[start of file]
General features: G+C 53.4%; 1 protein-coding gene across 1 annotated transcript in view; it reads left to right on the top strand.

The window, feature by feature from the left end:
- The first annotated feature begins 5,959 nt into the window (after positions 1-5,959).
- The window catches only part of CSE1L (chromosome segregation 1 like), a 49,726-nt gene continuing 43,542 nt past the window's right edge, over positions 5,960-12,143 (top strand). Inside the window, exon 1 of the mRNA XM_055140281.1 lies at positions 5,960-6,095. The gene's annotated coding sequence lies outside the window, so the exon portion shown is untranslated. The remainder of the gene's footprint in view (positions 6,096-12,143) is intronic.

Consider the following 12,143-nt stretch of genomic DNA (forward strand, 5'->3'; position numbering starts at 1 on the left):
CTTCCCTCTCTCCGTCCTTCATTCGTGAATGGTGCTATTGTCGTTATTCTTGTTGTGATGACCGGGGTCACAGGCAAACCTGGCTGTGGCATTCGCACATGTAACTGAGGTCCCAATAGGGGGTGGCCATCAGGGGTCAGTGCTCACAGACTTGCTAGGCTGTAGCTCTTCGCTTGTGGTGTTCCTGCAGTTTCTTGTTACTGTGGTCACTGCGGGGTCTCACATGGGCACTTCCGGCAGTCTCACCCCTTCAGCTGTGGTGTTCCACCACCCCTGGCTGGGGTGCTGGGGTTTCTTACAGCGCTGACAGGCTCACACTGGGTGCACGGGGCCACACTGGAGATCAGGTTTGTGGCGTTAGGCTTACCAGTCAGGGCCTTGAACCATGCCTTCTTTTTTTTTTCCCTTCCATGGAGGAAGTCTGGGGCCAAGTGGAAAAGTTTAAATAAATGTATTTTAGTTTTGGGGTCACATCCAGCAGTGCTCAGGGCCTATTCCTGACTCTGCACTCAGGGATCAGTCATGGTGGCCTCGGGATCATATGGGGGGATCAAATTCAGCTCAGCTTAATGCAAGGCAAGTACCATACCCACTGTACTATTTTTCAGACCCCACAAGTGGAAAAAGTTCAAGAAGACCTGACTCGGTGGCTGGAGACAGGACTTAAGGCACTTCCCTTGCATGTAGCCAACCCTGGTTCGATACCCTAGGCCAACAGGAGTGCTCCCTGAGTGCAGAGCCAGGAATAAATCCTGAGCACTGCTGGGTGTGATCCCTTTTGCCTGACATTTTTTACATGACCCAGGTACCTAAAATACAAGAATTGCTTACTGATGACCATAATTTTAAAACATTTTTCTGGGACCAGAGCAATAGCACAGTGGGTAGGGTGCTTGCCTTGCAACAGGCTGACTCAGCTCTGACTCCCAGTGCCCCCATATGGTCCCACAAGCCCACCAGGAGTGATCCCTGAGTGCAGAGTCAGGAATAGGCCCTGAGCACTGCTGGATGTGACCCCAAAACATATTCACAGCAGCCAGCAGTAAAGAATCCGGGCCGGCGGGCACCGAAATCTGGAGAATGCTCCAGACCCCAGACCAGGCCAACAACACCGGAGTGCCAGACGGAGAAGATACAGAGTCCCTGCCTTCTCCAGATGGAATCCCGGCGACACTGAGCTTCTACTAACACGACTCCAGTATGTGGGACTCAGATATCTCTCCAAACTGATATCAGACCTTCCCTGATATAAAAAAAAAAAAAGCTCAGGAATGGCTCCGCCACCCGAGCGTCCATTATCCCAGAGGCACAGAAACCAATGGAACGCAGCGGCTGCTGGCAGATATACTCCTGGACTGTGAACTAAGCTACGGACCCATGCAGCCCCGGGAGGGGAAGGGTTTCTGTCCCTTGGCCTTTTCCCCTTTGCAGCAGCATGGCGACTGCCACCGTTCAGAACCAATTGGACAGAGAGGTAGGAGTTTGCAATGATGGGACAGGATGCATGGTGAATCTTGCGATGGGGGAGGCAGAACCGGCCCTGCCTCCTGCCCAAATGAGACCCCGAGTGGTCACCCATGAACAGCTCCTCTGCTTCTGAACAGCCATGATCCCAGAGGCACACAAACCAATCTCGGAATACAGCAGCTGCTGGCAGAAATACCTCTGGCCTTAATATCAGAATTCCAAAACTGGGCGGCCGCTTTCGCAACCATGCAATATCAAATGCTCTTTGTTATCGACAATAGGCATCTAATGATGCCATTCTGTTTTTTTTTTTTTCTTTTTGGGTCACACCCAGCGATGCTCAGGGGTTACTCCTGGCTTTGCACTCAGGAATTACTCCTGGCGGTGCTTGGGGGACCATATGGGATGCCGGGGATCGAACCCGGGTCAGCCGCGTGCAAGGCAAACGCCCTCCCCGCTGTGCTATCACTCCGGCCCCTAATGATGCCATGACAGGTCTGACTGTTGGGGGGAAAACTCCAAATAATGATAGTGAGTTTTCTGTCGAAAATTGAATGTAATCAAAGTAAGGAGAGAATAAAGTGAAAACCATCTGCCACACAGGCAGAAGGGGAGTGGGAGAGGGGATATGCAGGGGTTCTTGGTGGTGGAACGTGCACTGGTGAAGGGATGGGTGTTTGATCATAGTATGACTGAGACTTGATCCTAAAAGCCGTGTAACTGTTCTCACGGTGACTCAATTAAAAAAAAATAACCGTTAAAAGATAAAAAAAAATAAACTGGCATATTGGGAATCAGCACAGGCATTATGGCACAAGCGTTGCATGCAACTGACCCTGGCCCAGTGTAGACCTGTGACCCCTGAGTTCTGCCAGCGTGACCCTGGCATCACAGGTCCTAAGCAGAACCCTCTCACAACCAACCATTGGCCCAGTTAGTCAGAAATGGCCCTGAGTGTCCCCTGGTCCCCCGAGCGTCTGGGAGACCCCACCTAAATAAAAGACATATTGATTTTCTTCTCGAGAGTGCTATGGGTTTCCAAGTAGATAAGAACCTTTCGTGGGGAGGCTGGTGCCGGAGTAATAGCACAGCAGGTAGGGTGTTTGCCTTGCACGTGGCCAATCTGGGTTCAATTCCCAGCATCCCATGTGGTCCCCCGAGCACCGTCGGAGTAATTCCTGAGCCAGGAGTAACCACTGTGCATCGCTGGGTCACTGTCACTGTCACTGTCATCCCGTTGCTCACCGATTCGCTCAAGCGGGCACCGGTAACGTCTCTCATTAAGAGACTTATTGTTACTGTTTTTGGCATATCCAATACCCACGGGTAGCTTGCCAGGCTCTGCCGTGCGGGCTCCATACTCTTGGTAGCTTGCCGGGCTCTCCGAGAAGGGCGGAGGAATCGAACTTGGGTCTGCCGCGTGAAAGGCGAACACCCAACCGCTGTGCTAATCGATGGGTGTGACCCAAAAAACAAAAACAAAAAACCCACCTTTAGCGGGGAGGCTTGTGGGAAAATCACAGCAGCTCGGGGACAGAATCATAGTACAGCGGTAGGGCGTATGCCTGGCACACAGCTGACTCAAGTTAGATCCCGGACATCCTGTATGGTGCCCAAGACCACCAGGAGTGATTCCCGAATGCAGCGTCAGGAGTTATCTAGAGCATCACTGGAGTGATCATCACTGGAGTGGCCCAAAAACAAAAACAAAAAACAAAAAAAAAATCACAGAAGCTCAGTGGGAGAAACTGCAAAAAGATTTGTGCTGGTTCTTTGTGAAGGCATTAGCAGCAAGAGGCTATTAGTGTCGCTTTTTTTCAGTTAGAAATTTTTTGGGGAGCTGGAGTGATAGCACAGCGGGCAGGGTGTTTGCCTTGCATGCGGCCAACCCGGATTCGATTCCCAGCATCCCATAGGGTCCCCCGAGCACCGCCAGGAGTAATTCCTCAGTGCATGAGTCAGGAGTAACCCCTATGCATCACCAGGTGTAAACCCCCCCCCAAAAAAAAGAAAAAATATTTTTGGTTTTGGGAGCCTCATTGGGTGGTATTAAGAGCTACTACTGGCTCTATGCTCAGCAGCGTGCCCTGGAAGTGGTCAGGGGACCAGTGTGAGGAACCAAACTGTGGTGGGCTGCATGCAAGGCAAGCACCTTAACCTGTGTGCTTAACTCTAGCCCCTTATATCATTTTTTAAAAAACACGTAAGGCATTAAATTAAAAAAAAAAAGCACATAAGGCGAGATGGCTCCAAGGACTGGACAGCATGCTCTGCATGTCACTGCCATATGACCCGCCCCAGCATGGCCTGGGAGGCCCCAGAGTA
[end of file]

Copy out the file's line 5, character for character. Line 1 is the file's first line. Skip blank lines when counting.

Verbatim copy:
Consider the following 12,143-nt stretch of genomic DNA (forward strand, 5'->3'; position numbering starts at 1 on the left):